The Parsi Religion:
as contained in the Zand-Avasta, and propounded and defended by the Zoroastrians of India and Persia, unfolded, refuted, and contrasted with Christianity. Bombay American Mission Press 1843
First edition, pp.610, folding lithographed plate. A very good copy in original blind-stamped cloth, spine faded. Small tear to margin of folding plate, not affecting image.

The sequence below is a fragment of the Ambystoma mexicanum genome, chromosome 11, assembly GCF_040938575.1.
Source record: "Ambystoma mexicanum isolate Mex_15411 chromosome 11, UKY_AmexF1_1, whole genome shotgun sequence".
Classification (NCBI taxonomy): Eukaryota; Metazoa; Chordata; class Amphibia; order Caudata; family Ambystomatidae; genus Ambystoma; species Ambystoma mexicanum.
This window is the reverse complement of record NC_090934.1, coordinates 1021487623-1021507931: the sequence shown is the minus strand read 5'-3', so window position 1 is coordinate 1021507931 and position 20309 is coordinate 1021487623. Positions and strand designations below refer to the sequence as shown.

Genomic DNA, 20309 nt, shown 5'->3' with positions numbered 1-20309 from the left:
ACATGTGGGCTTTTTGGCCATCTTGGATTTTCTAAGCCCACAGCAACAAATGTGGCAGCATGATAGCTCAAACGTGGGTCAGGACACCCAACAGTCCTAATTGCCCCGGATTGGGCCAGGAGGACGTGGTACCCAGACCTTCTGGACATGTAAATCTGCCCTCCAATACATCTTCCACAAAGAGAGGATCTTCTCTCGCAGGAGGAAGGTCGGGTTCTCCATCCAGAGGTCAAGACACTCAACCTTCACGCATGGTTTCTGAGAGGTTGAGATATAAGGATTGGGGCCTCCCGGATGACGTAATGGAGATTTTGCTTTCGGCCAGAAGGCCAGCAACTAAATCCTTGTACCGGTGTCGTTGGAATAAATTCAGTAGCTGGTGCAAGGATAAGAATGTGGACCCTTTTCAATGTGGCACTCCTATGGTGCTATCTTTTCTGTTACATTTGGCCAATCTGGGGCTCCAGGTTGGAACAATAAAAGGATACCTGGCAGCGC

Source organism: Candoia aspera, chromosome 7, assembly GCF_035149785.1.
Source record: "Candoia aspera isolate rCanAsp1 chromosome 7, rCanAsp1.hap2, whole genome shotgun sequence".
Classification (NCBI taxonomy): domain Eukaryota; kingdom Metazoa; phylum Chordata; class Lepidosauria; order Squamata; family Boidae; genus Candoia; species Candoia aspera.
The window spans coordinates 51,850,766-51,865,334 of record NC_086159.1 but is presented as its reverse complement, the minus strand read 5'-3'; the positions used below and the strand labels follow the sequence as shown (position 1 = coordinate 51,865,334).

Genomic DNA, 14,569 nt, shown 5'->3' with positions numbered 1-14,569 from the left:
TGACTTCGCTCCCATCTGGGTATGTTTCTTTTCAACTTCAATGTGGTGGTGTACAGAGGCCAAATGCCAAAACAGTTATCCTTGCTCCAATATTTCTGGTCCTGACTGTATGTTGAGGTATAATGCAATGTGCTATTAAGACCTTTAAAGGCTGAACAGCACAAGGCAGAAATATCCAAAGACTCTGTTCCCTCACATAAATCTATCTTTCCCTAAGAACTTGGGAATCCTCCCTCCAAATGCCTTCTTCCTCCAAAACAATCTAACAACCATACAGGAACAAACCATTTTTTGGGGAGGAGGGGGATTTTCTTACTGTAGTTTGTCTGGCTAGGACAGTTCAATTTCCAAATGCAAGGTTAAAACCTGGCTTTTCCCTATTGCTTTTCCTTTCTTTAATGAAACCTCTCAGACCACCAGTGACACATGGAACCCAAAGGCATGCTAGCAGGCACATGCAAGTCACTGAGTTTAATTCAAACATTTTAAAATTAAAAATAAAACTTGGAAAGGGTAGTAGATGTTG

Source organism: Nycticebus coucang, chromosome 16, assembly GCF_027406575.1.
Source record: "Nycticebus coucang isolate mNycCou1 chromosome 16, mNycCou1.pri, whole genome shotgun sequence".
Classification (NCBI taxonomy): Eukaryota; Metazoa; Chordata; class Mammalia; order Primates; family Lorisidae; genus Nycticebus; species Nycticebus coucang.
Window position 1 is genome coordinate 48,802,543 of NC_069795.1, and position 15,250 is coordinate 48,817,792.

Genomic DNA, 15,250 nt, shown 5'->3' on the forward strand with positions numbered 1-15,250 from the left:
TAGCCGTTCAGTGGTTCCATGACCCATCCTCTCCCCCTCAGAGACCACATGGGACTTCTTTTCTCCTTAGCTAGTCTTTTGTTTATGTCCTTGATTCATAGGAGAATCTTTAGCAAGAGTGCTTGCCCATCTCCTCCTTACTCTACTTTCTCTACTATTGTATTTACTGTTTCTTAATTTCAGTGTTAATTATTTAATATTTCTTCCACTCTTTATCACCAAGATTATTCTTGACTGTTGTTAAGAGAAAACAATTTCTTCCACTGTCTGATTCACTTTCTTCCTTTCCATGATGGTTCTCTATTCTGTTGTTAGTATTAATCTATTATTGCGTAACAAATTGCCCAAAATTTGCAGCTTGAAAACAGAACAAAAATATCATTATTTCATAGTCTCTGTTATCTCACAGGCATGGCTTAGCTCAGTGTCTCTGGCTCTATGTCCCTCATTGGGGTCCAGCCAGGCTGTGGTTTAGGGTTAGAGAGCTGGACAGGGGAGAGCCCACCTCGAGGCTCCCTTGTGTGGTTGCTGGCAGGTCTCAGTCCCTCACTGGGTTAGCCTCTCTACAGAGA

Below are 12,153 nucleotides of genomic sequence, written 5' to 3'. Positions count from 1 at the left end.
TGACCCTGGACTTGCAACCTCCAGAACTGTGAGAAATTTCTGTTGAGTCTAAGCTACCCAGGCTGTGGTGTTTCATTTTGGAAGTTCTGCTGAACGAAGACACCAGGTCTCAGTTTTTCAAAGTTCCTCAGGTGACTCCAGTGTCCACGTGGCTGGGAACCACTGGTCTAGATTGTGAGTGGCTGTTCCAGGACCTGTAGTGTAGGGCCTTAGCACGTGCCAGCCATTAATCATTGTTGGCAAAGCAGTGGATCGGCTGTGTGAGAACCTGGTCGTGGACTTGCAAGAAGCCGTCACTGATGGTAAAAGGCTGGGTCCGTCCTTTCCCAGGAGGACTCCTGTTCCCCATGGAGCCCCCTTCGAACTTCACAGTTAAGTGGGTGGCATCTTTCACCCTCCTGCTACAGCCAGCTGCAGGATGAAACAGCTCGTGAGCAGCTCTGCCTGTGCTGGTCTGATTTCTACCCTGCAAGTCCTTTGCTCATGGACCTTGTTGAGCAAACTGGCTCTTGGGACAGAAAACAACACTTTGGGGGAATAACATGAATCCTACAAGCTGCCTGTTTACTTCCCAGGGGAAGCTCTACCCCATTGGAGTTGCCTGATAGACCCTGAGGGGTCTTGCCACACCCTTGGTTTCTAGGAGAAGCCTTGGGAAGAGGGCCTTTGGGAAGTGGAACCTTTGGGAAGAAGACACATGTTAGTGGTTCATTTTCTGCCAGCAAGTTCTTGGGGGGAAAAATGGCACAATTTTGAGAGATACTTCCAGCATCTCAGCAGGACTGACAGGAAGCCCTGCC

This work marks the culmination of a concerted campaign in print to vilify and undermine Zoroastrianism by the Scottish missionary in Bombay, John Wilson, 1804-75. Wilson's campaign began in the pages of the Oriental Christian Spectator, the journal which he founded in 1830 as a vehicle for attacking Eastern religions, and continued with his Lecture on the Vendidad Sade of the Parsis (Bombay, 1833). From his arrival at Bombay in 1829, Wilson had chosen to focus especially on the Parsees as "a numerous and very influential portion of its varied community", and therefore "well entitled to a large share of our evangelical efforts which are being made for the instruction and conversion of the natives of India." A phenomenally gifted linguist, Wilson's aggressive tactic was to provoke Parsee religious leaders into a public debate in print in which he would refute their arguments through his superior scholarship. In the preface to this book, Wilson proudly listed the works published by Parsee scholars in response to the points made in his 1833 Lecture, and looked forward defiantly to any publications which would attempt to counter this latest work. But Wilson's attacks on Zoroastrianism backfired, succeeding only in strengthening the Parsees' adherence to their religion: "The scholarly and polemical encounters with Dr. Wilson exposed to the Parsis their own sense of inadequacy as regarded the knowledge of their religion and tradition. Ultimately, while Dr. Wilson pricked the apathy of the Parsis as to their invulnerability from the scrutiny and criticism of other religions, the power of the Parsis' social bonds would work to discount his message and impact. Community solidarity united to turn a deaf ear to the Christian missionaries." (Jesse S. Palsetia, The Parsis of India: preservation of identity in Bombay City Leiden, 2001) The first substantial published account of Zoroastrianism based on personal observation was The religion of the Persees (London, 1630) compiled by Henry Lord, the East India Company's Chaplain at its Surat factory. Thomas Hyde, Professor of Arabic and Hebrew at Oxford University, formed the earliest collection of Zoroastrian manuscripts in Europe, on the basis of which he published Historia religionis veterum Persarum (Oxford 1700). It was the French scholar Anquetil du Perron who, following his visit to Surat in the late 1750s, attempted the first translation of the Avesta, an important source for Wilson's own research. The Rev. Wilson was the first to critically examine the beliefs of Zoroastrianism from a Christian perspective.